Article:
60. "Tattoos on This Town," Jason Aldean

No awkward rapping a la "Dirt Road Anthem" here, but the sentiment is the same: Aldean reflects on his hometown and all the memories he made there, and between the two songs one suspects he must be really homesick. This is familiar territory he's treading to begin with, but Aldean does it with enough energy to make it work for him. That's not to say that this is great work; it's still mired by cliche. But it's not hard to enjoy either, and it's actually more anthemic than his previous hit. C+

65. "Best Thing I Never Had," Beyonce

With all the hype surrounding her pregnancy (Baby By Beyonce will be dropping next spring), it's easy to forget something very strange: her latest album, 4, has yet to produce a major hit. There's been no "Crazy in Love," no "Irreplaceable," no "Single Ladies." "Run the World (Girls)" was dead on it's Major Lazer-sampling arrival (I maintain it's underrated), so it was up to "Best Thing" to be the savior of the album in terms of radio play. Instead, it only peaked at 16, which is low for the Queen B. Perhaps it's because "sucks to be you right now" is a far cry from "to the left, to the left," or perhaps it's just the nation's preoccupation with pop-tarts like Katy Perry. This isn't necessarily Beyonce firing on all cylinders, but it's certainly a worthy entry in her canon (as is the album, which is a departure from her usual work and, in my opinion, her best yet). B+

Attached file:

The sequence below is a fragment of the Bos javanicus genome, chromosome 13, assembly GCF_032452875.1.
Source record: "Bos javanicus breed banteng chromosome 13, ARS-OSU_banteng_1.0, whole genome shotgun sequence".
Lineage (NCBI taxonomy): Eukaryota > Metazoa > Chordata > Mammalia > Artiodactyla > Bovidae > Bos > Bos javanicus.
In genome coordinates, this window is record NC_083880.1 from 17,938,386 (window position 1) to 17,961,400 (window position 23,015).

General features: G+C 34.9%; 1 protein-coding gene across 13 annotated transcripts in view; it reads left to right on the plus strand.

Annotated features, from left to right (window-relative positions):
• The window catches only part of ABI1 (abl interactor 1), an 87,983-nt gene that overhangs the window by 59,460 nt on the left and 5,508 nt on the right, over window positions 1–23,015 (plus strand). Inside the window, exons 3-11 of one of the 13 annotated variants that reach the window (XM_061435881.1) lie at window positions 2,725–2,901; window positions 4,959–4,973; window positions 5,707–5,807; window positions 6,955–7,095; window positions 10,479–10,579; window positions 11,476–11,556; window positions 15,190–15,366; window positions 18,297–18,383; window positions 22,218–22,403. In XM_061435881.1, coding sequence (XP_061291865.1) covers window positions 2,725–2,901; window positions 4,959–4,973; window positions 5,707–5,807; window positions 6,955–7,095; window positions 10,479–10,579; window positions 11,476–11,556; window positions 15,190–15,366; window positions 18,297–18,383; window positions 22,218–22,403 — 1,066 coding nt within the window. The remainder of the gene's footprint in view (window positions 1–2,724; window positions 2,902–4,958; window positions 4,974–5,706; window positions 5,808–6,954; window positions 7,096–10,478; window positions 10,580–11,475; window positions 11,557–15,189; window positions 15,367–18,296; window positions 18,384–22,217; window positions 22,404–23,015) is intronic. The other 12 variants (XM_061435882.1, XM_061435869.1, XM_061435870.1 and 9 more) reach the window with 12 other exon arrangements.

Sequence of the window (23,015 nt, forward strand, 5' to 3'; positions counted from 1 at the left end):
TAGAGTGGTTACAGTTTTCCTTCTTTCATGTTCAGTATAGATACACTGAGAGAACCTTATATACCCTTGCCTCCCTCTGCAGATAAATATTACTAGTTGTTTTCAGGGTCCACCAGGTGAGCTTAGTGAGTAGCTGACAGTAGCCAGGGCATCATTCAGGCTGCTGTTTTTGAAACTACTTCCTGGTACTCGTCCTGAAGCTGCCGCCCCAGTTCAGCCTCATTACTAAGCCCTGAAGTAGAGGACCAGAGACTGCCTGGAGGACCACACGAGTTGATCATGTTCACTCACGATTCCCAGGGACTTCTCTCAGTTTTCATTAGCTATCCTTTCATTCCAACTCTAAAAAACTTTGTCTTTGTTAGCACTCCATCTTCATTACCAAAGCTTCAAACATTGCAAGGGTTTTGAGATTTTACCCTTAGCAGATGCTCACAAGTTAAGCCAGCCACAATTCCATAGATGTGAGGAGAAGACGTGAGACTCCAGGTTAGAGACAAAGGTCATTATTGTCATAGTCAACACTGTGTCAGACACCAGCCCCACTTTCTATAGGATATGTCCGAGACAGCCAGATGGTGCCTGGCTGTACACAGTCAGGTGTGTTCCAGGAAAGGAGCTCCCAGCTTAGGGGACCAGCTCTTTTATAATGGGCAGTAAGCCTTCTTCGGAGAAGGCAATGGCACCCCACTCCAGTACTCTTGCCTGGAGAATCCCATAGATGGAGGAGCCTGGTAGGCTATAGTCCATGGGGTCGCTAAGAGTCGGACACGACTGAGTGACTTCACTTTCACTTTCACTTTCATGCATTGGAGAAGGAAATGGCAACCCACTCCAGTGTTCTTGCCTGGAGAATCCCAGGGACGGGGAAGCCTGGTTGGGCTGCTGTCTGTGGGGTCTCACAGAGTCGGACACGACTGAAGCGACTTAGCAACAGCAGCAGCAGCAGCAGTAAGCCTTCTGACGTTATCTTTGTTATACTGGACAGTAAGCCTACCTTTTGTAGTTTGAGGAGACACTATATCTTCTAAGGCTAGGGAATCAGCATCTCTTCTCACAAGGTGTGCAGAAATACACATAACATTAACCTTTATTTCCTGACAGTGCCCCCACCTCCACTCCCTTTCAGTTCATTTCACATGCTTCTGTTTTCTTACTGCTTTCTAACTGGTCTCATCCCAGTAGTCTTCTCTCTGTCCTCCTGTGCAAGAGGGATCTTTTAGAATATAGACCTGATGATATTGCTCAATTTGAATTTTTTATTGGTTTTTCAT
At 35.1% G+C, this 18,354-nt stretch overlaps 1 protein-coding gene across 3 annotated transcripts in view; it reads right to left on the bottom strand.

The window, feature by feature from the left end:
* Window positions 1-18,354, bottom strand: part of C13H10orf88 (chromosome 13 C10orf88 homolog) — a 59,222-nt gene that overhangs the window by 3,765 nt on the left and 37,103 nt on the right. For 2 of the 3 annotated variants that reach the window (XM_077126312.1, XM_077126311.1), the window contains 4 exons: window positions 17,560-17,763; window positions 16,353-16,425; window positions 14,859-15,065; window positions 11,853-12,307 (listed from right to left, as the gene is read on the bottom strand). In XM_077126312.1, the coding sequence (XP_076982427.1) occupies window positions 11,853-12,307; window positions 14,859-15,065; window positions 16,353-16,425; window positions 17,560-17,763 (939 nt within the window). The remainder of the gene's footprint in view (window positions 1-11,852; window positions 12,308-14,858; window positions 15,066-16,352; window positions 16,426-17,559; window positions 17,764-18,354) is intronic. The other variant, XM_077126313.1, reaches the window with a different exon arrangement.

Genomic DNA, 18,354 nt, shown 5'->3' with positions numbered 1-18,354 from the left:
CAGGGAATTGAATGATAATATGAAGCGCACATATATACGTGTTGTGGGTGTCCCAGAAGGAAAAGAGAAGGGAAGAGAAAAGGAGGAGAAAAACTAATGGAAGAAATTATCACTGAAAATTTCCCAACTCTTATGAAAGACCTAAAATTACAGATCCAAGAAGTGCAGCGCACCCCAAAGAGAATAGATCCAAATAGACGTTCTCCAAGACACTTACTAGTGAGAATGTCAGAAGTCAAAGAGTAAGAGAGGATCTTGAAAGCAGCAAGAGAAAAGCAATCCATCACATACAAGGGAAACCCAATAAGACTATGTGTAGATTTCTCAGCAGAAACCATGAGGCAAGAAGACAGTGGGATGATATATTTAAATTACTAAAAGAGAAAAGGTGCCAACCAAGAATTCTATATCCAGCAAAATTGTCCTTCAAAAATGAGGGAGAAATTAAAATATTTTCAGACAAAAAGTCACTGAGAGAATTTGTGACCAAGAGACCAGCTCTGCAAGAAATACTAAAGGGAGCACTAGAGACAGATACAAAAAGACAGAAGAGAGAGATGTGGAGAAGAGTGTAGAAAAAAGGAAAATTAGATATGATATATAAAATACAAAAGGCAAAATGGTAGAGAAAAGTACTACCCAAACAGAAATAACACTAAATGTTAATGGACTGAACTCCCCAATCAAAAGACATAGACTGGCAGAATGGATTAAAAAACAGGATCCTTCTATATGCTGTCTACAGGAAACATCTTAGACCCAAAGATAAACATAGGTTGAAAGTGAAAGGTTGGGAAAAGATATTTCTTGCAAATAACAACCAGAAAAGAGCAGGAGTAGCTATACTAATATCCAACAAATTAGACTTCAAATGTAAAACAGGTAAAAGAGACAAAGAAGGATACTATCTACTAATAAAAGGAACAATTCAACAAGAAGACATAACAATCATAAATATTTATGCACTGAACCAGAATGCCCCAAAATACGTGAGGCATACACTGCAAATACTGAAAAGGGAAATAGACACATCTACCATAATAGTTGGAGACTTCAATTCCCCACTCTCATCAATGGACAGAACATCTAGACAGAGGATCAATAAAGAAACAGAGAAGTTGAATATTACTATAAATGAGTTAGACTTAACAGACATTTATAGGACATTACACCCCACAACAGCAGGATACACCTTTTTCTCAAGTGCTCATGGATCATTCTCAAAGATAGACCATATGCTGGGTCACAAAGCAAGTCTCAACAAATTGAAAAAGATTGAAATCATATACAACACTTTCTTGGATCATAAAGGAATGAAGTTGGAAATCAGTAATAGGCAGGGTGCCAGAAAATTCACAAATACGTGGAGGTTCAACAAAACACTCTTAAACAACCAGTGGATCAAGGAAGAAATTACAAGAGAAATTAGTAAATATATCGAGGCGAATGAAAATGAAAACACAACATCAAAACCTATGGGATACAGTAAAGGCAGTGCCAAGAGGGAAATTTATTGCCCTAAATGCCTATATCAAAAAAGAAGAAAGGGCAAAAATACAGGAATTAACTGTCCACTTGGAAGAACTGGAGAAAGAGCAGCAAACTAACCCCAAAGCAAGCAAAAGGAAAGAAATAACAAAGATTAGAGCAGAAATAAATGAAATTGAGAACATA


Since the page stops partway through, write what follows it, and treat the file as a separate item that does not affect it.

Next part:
87. "Sail," AWOLNATION

Because Styx was awesome, right? Actually, I have fond memories of "Come Sail Away," the Styx song that "Sail" alludes/pays tribute to, thanks to high school chorus. A solo project for Under the Influence of Giants' Aaron Bruno, AWOLNATION brings twitchy electronica and plucky strings together for a scuzzed-out jam about being approached by extraterrestrials. Bruno doesn't necessarily sing so much as wails like a bargin-bin Kurt Cobain here, and lyrically there's just not all that much to the song. The music strikes a moody chord, which gives it some much-needed life. Still, it really just makes one wish for the cheesy prog-bombast of Styx's anthem. B-

96. "Papi," Jennifer Lopez

Jennifer Lopez had a minor resurgence earlier this year, when "On the Floor" became a smash hit even though she was really a guest to the track's true star, producer RedOne. So she's going with a new clubbanger, "Papi," in which she encourages all the ladies in the club to get up and dance for their men. Backwards gender politics aside, this is the J. Lo that always seems to crop up after something good happens: the one that is all brand, no personality, and not much real talent to boot. This'll probably find its way into a club mix, but not much else. C-